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Eatables Moscow. Bread

Painting, 1924, 145×129 cm

Description of the artwork «Eatables Moscow. Bread»

"Eatables Moscow. Bread" hungry to watch forbidden – such a warning must precede a look at the picture. Oval dark red table abundance of various bakery products, provoking a desire to reach out and take the top shelf of a huge pretzel, a second hand – a soft bun at the bottom to break off, third run in donut, the fourth pulled over dusted with powdered sugar cake... well, hand it is desirable to have a lot. Here and dark hearth bread, toasted challah, crackers, and cakes, and Baba, and a loaf, and loaf. It's hard not to feel the aromas of freshly baked bread, looking at Moscow "bread".

Mashkov has repeatedly addressed the theme of bread. The first bread still life dated back to 1912. This period of fascination with neo-primitivism, from the picture emanates a feeling of wildness of joy from infinity to its own forces, call academicism. All these buns and loaves are hypertrophied, they best describe the word "very", measures the artist does not know yet. One of the critics of the time wrote: "You can feel the joy of the savage who sees for the first time, here's the surprise – the "Bread", these forms of fruit".

The following bread still life dates from 1915 and clearly demonstrates that the artist has developed, changed, did not stand still. Here we see the juxtaposition of different textures and colors: toasted bread, tranquil shades of vegetables, bright and juicy pear, frosted and transparent bottles.

And in 1925 at the exhibition of AHRR (Association of artists of revolutionary Russia) "Revolution, life and labor" Mashkov has presented the triptych "Eatables Moscow." In addition to the described "Loaves", it includes "Meat, poultry"and Fruit still life with grapes.

Mashkov wrote about these "Loaves": "I wanted to prove ( ... ) that our Soviet pictorial art should be in tune with our sense of time and clearly, cogently, lucidly every working man. Still life "Bread" is our ordinary bakery of its time... and the song like careless, clumsy, but nashenskie, Moscow, tutoshnie, not Paris".

Mashkov sincerely believed in the revolutionary ideals. But the picture turned out more than than expected by the artist himself. Remember the historical context – the country is only exhaled after the iron grip of military communism, started the unstable era of the NEP, calling on the one hand to develop and prosper (although not why), and with another – at any moment of imminent dispossession... And in this time Mashkov writes "the Moscow food". The Soviet way of life? Ha, Yes, this is the table of Gargantua, not the Soviet Union!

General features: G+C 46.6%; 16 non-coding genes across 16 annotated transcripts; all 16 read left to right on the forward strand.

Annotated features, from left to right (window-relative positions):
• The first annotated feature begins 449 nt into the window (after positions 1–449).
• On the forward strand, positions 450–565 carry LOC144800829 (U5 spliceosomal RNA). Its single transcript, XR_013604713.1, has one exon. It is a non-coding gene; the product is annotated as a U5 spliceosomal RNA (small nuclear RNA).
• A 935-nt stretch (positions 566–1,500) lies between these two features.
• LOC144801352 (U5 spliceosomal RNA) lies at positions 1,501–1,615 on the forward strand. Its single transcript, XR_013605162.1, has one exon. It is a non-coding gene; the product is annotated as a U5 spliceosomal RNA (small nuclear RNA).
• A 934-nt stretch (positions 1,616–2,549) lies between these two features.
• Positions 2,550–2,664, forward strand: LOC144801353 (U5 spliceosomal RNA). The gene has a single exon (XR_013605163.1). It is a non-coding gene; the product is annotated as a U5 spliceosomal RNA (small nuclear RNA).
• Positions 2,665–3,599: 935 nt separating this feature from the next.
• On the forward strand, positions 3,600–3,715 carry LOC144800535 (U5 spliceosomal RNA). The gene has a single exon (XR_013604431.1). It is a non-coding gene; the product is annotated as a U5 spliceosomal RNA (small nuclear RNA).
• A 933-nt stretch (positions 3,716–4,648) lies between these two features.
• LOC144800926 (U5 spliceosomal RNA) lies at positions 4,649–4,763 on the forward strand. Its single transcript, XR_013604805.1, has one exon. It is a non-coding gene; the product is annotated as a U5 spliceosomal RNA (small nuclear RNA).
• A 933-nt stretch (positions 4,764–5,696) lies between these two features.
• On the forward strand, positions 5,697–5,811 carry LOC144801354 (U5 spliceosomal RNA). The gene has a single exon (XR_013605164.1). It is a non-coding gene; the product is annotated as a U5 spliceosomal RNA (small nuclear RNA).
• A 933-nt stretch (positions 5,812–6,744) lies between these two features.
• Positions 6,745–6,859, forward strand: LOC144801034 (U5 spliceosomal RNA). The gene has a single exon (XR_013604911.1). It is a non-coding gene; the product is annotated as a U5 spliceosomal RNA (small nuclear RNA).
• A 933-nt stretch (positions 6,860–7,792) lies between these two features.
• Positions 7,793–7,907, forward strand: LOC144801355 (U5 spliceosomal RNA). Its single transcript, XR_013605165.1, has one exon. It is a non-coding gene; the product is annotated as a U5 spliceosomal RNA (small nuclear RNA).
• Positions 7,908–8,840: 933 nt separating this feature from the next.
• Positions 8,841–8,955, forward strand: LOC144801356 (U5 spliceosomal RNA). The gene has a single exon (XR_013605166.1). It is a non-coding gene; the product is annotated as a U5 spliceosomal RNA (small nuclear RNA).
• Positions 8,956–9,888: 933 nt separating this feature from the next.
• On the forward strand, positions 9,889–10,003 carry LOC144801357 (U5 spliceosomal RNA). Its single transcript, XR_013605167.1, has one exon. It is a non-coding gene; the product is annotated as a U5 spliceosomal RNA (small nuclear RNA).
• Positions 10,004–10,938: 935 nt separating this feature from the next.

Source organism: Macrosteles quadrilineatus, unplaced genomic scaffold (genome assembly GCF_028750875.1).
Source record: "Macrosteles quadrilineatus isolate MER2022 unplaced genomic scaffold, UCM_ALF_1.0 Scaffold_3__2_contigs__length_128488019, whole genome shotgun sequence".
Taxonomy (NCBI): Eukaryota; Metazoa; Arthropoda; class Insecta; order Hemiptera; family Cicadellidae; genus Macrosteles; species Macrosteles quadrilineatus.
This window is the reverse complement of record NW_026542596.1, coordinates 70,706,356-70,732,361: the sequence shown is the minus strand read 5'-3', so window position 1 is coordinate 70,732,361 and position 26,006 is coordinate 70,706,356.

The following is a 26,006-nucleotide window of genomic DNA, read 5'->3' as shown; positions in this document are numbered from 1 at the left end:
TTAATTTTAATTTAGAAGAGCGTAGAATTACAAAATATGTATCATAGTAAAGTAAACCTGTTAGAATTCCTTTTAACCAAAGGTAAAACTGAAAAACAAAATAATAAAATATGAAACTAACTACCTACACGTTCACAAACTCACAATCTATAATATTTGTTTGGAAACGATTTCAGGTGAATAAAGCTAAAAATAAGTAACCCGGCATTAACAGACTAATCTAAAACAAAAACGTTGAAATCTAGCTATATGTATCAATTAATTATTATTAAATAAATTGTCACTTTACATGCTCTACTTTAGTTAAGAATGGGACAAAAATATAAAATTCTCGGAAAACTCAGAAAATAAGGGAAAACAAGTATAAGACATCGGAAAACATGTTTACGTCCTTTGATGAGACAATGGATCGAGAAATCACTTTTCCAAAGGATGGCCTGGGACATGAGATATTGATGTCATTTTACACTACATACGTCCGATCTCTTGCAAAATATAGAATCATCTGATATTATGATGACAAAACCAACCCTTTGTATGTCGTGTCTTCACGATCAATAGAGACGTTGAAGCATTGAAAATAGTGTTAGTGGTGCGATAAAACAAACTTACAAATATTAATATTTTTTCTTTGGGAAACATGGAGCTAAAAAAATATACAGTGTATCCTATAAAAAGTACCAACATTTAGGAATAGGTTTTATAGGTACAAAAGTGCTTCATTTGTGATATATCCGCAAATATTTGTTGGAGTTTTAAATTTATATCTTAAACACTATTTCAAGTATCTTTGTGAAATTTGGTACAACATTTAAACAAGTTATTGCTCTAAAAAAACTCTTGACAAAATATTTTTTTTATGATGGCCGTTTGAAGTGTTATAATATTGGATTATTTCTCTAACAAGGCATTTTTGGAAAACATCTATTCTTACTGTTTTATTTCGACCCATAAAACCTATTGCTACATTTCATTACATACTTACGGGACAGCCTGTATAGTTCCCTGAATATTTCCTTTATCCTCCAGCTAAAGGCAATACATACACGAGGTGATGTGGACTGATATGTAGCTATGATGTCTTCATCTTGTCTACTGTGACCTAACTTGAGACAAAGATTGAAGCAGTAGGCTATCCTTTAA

There is a difference in writing to the food when it is just food, and write the bread when you already know that it may not be. Here is the second case. In these generous, rich, abundant still lifes, on this celebration of life I felt a certain deliberateness, exaggerated, desperate carnival that is about to end. Ended, as we already know. Did Mashkov? Unknown. He wanted to "keep up" with the revolution, but, unwittingly, stepped forward.

By the way, the last "bread still life" he writes in 1936. Began the era of the great cleansing... "Soviet bread" made by artist sketches baked Moscow bakery. Then you and the loaf, the coat of arms of the Soviet Union, and baked the ears, and the abundance of buns, pretzels, loaves... Stalin's Empire! The attributes of the Soviet regime, which... you can eat! Was the intent of the artist the second bottom, which will become apparent much later to us, but not his contemporaries? A question that has no answer.

Author: Alain Esaulova
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About the artwork

Art form: Painting

Subject and objects: Still life

Technique: Oil

Materials: Canvas

Date of creation: 1924

Size: 145×129 cm

Artwork in selections: 10 selections